Supporters and opponents showed up to Monday's Parks and Recreation Board meeting to discuss the "Master Plan 2028." The garden's master plan calls for a seven phase expansion over the next 15 years, including 8 gardens, 3 parking lots and five structures.
The Parks and Recreation Board recommended approval for a new lease and the plan, but not without a lot of debate.
A soft surface trail running around Lake Fayetteville will need to be moved closer to the shoreline, and several Fayetteville citizens are calling for environmental impact studies before the new lease is approved.
The city's solution is to build a boardwalk through the area, preserving the wetlands, and the path around the lake. Parks and Rec officials do not know how much the project will cost though.
"The burden of the price of moving the trail and putting a bridge and boardwalk is going to be very expensive," says Steve Schneider, the South Central Regional Director of the International Mountain Bicycling Association. "I think that the Botanical Garden Society should at least maybe pay for part of that, and not burden the taxpayers of Fayetteville with that whole bill, because it could be hundreds of thousands of dollars."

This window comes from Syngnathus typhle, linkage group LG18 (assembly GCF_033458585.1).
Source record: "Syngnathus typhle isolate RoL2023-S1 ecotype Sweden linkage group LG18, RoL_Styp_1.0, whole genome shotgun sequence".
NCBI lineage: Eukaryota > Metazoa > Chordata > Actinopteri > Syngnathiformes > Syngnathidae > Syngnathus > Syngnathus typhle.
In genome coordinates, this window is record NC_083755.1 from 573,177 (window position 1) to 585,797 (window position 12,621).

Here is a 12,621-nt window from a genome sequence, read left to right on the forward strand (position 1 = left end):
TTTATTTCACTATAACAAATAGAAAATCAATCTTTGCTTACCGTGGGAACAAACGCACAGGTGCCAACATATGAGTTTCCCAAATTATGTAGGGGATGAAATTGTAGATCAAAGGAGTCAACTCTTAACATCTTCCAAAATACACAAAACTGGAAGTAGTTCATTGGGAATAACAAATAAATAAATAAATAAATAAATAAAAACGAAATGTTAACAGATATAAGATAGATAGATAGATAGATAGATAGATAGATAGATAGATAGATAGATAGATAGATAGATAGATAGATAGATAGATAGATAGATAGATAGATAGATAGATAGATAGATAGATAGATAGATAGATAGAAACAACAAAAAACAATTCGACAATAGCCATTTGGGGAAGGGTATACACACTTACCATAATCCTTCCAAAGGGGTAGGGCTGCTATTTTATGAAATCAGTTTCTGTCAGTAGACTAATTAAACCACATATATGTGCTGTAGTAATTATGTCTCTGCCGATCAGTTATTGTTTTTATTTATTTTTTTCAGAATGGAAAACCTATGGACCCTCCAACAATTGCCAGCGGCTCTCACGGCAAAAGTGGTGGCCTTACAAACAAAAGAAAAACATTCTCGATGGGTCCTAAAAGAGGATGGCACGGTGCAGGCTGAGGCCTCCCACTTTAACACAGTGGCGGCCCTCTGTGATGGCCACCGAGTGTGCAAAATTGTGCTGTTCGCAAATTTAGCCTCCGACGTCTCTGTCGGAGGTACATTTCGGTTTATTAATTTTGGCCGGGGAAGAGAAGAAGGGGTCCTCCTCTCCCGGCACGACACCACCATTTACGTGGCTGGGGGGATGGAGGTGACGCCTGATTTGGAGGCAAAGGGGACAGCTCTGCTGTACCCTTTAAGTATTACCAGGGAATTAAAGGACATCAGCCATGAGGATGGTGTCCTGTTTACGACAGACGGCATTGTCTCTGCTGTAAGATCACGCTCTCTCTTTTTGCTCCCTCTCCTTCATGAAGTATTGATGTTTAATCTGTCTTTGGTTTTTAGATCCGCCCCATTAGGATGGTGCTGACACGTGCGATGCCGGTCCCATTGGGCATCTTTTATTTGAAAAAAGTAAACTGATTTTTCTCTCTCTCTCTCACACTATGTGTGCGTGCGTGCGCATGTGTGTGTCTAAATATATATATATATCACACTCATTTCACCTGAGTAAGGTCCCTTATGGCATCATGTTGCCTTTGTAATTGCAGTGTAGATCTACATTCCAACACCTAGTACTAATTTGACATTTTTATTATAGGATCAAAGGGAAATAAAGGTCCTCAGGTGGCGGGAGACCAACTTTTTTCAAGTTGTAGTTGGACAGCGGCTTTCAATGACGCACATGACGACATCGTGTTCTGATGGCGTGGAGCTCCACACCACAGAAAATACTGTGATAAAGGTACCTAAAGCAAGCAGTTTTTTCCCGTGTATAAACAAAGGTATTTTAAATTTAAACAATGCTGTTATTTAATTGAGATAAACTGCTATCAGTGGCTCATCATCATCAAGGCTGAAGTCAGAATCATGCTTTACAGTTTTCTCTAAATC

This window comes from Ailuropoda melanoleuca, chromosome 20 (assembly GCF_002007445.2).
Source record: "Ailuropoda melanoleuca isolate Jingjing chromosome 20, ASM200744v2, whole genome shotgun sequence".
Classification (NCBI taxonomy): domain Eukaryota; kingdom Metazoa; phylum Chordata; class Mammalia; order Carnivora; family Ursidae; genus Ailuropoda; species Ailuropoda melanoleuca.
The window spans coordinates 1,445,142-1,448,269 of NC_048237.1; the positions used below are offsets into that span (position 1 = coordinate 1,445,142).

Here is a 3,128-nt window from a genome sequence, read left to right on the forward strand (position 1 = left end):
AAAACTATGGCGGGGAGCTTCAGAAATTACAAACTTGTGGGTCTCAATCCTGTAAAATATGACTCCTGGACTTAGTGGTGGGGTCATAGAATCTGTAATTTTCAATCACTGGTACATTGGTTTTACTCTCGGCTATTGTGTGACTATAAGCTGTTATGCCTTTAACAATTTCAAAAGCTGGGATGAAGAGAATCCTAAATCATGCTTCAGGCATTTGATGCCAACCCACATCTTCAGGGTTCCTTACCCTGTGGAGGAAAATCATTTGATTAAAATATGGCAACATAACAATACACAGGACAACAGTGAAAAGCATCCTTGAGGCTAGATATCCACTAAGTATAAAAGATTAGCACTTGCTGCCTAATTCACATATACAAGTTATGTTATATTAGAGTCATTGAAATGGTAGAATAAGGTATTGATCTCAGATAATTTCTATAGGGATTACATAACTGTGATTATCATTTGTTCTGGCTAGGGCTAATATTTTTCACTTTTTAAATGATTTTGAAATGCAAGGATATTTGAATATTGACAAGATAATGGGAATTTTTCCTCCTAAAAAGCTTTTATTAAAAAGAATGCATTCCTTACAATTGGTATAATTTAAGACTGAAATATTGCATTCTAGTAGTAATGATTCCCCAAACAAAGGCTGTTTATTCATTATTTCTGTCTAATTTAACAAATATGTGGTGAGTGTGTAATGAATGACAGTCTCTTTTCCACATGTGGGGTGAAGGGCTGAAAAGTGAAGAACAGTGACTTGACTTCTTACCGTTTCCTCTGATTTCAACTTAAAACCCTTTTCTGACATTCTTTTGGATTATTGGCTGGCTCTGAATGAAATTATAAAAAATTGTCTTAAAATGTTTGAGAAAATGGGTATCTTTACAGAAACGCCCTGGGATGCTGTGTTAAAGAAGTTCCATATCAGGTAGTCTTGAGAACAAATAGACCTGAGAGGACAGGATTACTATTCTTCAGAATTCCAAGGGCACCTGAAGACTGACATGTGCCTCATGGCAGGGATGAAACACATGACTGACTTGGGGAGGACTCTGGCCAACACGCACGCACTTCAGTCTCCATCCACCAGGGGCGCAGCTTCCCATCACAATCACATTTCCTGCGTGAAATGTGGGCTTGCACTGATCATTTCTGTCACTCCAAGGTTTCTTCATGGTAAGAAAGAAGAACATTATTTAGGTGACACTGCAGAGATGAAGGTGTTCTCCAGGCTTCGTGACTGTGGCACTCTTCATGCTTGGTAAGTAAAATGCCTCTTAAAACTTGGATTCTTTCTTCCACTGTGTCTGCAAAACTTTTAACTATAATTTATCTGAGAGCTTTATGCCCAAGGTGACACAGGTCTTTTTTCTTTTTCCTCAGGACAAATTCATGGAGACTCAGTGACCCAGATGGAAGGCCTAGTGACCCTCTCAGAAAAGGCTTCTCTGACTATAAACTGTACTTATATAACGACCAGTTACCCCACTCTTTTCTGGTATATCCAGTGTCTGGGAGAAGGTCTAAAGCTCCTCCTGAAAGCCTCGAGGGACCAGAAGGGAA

The garden attracted 84 thousand visitors last year, and its local economic impact is estimated at $3.2 million.
"It's already a real gem, but with expansion and growth it could be a real jewel for Northwest Arkansas," says BGO Executive Director Ron Cox. "If we expanded, added 2 more gardens, we had an education facility, we could be talking about 250,000 to 500,000 visitors to our garden and to Northwest Arkansas. I think the economic impact would then be in double digits."
The new lease and master plan must now be approved by the City Council.